The materials meet the expectations for attending to the full meaning of each practice standard.

  • Each practice is addressed multiple times throughout the year; over the course of the year, students have ample opportunity to engage with the full meaning of every MP. For example:
    • MP1 - 4.2.1 Mystery Mascot, 9.2.3 Shopping Shirley.
    • MP2 - 3.1.2 Portions as Percents, 7.1.1 Comparing Rates.
    • MP3 - 9.3.3 How is it Changing?, 6.1.1 Fair Shares.
    • MP4 - 2.3.1 Using Rectangles to Multiply, 5.1.3 Describing Parts of Parts.
    • MP5 - 2.2.1 Exploring Area, 6.2.3 Perimeters of Algebra Tiles.
    • MP6 - 9.3.1 Trail to the Treasure of Tragon, 4.2.1 Enlarging Shapes.
    • MP7 - 9.3.2 How Does it Grow?, 5.3.2 Area of a Parallelogram.
    • MP8 - 4.1.3 Using Variables to Generalize, 7.2.2 Another Division Strategy.
  • MPs are embedded in lessons, assessments, mid-year and end of year reflection, and Puzzle Investigator Problems.

There are clear definitions for all the practices as well as where they are addressed in the curriculum.

  • There is a section in the Teacher's Guide under Core Structure and Components that:
    • Defines each MP and provides a rationale about how this program addresses that practice overall.
    • Shows a chart on page 54 that identifies the problem tasks that integrate multiple MPs.
  • The prep section for every lesson in the Teacher's Guide identifies the MP for the lesson and how it's related, for example:
    • 2.1.1: "This lesson is an opportunity for the students to engage with mathematics through a variety of graphical representations. This is their first opportunity to focus on models. Students, in discussing these models, identify important quantities and map relationships. They will learn about whether each model makes sense and has served its purpose."

Indicator 2g

Emphasis on Mathematical Reasoning: Materials support the Standards' emphasis on mathematical reasoning by:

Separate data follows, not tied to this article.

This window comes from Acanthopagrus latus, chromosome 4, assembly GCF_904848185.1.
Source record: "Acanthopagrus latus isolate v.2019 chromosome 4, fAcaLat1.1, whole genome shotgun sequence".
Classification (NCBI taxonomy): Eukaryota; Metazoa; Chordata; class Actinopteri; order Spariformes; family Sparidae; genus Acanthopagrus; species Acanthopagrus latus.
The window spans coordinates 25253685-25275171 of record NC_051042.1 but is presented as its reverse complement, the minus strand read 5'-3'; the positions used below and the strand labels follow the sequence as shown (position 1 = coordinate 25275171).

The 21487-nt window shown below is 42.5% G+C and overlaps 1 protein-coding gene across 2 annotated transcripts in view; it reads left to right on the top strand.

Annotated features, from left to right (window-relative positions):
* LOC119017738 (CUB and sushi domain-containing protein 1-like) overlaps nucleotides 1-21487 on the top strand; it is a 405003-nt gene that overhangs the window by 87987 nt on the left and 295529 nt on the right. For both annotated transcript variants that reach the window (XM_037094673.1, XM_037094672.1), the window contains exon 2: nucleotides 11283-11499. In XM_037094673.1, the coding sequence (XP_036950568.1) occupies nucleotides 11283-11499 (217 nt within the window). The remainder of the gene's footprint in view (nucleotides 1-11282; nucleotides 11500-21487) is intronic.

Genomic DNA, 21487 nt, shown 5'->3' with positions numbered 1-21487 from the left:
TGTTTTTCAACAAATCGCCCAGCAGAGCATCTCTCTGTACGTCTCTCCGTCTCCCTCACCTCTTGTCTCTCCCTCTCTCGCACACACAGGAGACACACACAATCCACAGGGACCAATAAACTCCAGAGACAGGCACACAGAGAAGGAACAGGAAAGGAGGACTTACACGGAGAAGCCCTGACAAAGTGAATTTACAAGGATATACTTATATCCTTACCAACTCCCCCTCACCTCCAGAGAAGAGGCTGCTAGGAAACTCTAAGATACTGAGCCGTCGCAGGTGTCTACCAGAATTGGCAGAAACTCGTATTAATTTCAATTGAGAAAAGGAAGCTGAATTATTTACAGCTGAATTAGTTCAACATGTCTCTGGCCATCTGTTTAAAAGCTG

0/0

Indicator 2g.i

Materials prompt students to construct viable arguments and analyze the arguments of others concerning key grade-level mathematics detailed in the content standards.
2/2
+
-
Indicator Rating Details

The materials meet the expectations for prompting students to construct viable arguments and analyze the arguments of others concerning key grade-level mathematics detailed in the content standards.

  • Students are consistently asked to verify their work, find mistakes, and look for patterns or similarities.
  • The materials have questions built throughout every lesson to encourage students to construct viable arguments and critique each other’s reasoning with heavy emphasis on group work.
    • Examples include: What can we compare? How else can we represent it? How are they related? Is there another way to see it? How is it the same (or different)? How can you show it?
  • Students construct viable arguments through activities such as explaining their thinking or justifying steps.
    • For example in a single lesson (7.1.2), students are asked to: Justify your answer (7-15c). Explain your reasoning (7-16a and 7-19c). How do you know? (7-17b).

Indicator 2g.ii

Materials assist teachers in engaging students in constructing viable arguments and analyzing the arguments of others concerning key grade-level mathematics detailed in the content standards.
2/2
+
-
Indicator Rating Details

The materials meet the expectations for assisting teachers in engaging students in constructing viable arguments and analyzing the arguments of others concerning key grade-level mathematics detailed in the content standards.

  • Teachers are encouraged throughout the teacher’s guide to ask students questions, such as “Who agrees? Who disagrees? Why is there a disagreement? Explain.” This would create an environment in the mathematics classroom that is rich with constructing viable arguments and critiquing the reasoning of others.
  • Teachers are encouraged to assign tasks that require students to consistently engage in debate. The course is designed for students to work in teams and have them collaborate and explain their thinking to each other.
  • The teacher guide links 1-2 MPs to each lesson –
    • For example: 8.1.5 – The goals of today’s lesson is for students to construct three different representations of a single set of data and decide with representation is most useful.
    • Continuing with 8.1.5, the Teacher's Guide prompts teachers to structure this lesson as a Participation Quiz to help focus students on explaining their reasoning and justifying their choice in data.
    • This is true for every lesson – any page you flip to includes question prompts like, “What information do you need? How can you check? What does this mean? Help me understand how? Why did you? Did anyone else?”
  • Teachers also are encouraged to assign tasks that require students to consistently engage in debate.
  • The course is designed for students to work in teams and have them collaborate and explain their thinking to each other.

Indicator 2g.iii

Materials explicitly attend to the specialized language of mathematics.
2/2
+
-
Indicator Rating Details

The materials meet the expectations for explicitly attending to the specialized language of mathematics.